Professor Xu's study room isn't just filled with books but also lots of memorabilia, including photos by him, a plaster statue of David and small handicrafts he has collected from all over the world. It may seem like a small wine bottle to anyone, but to him, "as long as it feels retro, I'll like it a lot".

Professor Xu is certain that books should not be seen as decorations and a study room should have more than books. While books are viewed as rational, he believes that we need a bit of the emotional aspect in our lives as well to give us some inspiration. "We should live with books, but we should not only live with them," he said.

A must-read book for everyone: the Society

There are plenty of pictures in Professor Xu's study room – he started taking pictures when he wanted to capture some memories of his son as a child and has fallen in love with photography ever since. He bought his first digital camera in Japan back in 2002 and has since been recording the bits and pieces of life on film.


It started off as a hobby but he grew to realize that photography was a means to observe society and decided to record these down. To him, photography requires a unique perspective and theme and this is similar to observing the society.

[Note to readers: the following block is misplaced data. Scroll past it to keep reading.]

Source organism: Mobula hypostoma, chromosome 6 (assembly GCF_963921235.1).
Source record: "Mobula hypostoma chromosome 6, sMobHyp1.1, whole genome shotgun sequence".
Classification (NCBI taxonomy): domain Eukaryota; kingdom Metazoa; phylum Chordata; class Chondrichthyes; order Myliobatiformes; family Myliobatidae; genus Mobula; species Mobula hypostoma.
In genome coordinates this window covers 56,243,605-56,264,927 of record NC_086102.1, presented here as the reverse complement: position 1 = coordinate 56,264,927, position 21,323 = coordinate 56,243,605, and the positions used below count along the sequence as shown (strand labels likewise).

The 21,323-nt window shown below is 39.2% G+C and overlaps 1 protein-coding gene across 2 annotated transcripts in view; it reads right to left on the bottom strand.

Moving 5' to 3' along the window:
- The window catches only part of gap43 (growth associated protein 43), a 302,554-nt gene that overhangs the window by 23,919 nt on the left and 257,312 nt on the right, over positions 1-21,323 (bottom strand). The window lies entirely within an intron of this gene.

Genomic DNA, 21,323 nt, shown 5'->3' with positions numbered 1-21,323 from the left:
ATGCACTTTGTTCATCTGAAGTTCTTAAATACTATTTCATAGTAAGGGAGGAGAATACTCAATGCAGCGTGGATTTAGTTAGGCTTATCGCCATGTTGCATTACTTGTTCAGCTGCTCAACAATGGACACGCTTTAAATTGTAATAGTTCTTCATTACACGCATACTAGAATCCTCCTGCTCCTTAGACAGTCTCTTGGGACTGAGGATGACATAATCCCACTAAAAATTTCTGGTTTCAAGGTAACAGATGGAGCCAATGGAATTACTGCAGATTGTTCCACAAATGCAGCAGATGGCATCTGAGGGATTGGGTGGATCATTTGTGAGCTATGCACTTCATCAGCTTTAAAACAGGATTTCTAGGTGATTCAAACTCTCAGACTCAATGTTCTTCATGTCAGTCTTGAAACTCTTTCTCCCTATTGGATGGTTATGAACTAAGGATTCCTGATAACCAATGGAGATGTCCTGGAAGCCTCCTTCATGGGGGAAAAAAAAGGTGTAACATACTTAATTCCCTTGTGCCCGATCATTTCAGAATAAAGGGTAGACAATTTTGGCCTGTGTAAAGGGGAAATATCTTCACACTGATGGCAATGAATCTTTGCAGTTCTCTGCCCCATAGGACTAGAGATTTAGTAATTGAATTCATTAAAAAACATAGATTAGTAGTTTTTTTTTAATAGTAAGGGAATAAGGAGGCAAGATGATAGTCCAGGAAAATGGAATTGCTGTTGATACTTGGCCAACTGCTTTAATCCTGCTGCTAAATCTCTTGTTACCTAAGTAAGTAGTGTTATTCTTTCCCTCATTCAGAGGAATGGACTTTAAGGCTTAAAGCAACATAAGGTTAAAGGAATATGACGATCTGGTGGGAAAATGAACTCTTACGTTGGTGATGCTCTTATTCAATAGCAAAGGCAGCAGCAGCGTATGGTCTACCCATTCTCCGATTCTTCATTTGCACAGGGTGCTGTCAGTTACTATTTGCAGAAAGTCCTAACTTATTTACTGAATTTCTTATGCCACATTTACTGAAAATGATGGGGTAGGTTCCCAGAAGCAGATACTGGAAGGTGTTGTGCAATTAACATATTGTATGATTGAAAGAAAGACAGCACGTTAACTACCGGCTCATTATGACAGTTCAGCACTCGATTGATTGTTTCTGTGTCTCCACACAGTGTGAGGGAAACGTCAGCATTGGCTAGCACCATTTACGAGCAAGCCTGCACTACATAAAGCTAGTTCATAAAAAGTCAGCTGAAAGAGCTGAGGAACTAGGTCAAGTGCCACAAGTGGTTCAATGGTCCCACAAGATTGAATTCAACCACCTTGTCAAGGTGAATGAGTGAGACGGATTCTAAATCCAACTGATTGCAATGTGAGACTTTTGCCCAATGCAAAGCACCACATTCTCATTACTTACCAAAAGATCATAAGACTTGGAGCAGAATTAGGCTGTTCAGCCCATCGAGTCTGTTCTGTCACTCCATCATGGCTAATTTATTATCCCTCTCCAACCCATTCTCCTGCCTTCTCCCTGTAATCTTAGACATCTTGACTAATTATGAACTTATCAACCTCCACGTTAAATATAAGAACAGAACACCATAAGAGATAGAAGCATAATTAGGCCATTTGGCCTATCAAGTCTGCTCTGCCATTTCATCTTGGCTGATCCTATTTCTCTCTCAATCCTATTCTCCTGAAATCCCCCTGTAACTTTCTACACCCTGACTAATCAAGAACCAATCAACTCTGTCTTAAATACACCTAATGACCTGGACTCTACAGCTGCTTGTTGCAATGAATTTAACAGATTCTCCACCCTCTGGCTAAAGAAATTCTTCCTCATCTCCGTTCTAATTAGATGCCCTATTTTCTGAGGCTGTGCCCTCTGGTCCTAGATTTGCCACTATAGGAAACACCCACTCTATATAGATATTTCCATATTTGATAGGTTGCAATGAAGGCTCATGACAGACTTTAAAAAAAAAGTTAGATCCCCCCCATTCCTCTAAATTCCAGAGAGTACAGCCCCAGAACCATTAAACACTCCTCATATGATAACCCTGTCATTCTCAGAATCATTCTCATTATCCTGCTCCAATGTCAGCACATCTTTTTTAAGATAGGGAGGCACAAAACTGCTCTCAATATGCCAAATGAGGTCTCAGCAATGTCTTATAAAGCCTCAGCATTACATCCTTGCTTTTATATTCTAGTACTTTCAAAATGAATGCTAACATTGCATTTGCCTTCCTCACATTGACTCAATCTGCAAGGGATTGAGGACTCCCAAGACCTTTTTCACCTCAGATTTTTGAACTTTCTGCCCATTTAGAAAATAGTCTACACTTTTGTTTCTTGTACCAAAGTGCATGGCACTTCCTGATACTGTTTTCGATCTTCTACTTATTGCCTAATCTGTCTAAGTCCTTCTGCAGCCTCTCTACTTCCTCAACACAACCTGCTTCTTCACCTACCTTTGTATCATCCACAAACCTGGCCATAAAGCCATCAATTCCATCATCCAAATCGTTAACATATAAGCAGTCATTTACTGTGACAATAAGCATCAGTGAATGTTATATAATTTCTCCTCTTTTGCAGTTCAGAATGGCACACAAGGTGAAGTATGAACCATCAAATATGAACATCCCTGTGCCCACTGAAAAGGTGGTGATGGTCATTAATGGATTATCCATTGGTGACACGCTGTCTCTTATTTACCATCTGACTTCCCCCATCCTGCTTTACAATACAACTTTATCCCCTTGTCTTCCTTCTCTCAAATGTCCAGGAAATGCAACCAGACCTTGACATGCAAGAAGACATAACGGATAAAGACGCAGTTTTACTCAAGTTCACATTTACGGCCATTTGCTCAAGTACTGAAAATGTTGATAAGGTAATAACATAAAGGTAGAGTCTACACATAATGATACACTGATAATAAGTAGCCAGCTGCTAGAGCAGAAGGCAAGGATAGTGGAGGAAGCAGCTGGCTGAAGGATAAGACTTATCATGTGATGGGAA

Professor Xu is one who is rooted to the ground and believes that while theory is important in aiding us grasp patterns, it lacks the complexity found in reality. Hence, he is of the opinion that social science scholars should step out of the ivory tower and conduct fieldwork to understand how people actually feel. Even though Professor Xu's study room is so comfortable, he does not like spending too much time inside and instead likes travelling to various villages and townships to speak with various groups of people. With these primary information, he would then work on his theories back in his study room.

Professor Xu feels that "photos need to convey a story" and his works truly reflect this belief. Professor Xu says that there has to be constant breakthrough in photography and one should "never think that what you observe is the entire world". At the same time, he understands that photography is ultimately creative work and it is thus inevitable that our personal values are brought into it. "For example, when framing a picture, we have the tendency to minimize the 'extra' portions in order to highlight the theme. Similarly, this can also be found in social sciences hence there is a need to be on the constant lookout for theories that we deem to be the truth."